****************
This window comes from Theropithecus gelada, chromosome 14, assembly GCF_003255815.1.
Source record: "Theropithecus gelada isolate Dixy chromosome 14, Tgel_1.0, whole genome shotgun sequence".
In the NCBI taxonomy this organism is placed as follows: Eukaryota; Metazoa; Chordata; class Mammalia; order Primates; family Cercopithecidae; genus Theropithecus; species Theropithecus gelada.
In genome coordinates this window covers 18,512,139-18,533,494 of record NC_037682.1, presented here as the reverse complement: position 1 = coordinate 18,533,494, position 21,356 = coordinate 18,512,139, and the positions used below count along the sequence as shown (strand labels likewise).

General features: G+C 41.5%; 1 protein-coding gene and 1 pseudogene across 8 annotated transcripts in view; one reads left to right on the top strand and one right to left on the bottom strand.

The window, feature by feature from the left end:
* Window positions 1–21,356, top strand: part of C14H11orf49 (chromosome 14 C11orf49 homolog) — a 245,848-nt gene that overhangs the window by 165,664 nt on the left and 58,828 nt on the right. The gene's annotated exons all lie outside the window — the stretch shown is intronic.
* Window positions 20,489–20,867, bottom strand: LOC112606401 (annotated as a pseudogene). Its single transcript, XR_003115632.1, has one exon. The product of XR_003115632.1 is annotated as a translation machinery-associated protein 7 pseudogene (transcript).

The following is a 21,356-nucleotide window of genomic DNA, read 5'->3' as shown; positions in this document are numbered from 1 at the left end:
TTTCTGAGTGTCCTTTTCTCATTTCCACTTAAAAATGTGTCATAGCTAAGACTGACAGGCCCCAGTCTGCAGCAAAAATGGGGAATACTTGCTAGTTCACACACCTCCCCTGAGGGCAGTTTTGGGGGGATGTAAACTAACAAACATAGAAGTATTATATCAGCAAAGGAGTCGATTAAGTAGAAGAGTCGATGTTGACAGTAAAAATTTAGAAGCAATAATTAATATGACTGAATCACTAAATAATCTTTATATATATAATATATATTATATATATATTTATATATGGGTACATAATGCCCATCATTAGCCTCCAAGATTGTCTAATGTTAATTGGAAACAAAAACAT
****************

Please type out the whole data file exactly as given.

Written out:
This window comes from Theropithecus gelada, chromosome 14, assembly GCF_003255815.1.
Source record: "Theropithecus gelada isolate Dixy chromosome 14, Tgel_1.0, whole genome shotgun sequence".
In the NCBI taxonomy this organism is placed as follows: Eukaryota; Metazoa; Chordata; class Mammalia; order Primates; family Cercopithecidae; genus Theropithecus; species Theropithecus gelada.
In genome coordinates this window covers 18,512,139-18,533,494 of record NC_037682.1, presented here as the reverse complement: position 1 = coordinate 18,533,494, position 21,356 = coordinate 18,512,139, and the positions used below count along the sequence as shown (strand labels likewise).

General features: G+C 41.5%; 1 protein-coding gene and 1 pseudogene across 8 annotated transcripts in view; one reads left to right on the top strand and one right to left on the bottom strand.

The window, feature by feature from the left end:
* Window positions 1–21,356, top strand: part of C14H11orf49 (chromosome 14 C11orf49 homolog) — a 245,848-nt gene that overhangs the window by 165,664 nt on the left and 58,828 nt on the right. The gene's annotated exons all lie outside the window — the stretch shown is intronic.
* Window positions 20,489–20,867, bottom strand: LOC112606401 (annotated as a pseudogene). Its single transcript, XR_003115632.1, has one exon. The product of XR_003115632.1 is annotated as a translation machinery-associated protein 7 pseudogene (transcript).

The following is a 21,356-nucleotide window of genomic DNA, read 5'->3' as shown; positions in this document are numbered from 1 at the left end:
TTTCTGAGTGTCCTTTTCTCATTTCCACTTAAAAATGTGTCATAGCTAAGACTGACAGGCCCCAGTCTGCAGCAAAAATGGGGAATACTTGCTAGTTCACACACCTCCCCTGAGGGCAGTTTTGGGGGGATGTAAACTAACAAACATAGAAGTATTATATCAGCAAAGGAGTCGATTAAGTAGAAGAGTCGATGTTGACAGTAAAAATTTAGAAGCAATAATTAATATGACTGAATCACTAAATAATCTTTATATATATAATATATATTATATATATATTTATATATGGGTACATAATGCCCATCATTAGCCTCCAAGATTGTCTAATGTTAATTGGAAACAAAAACAT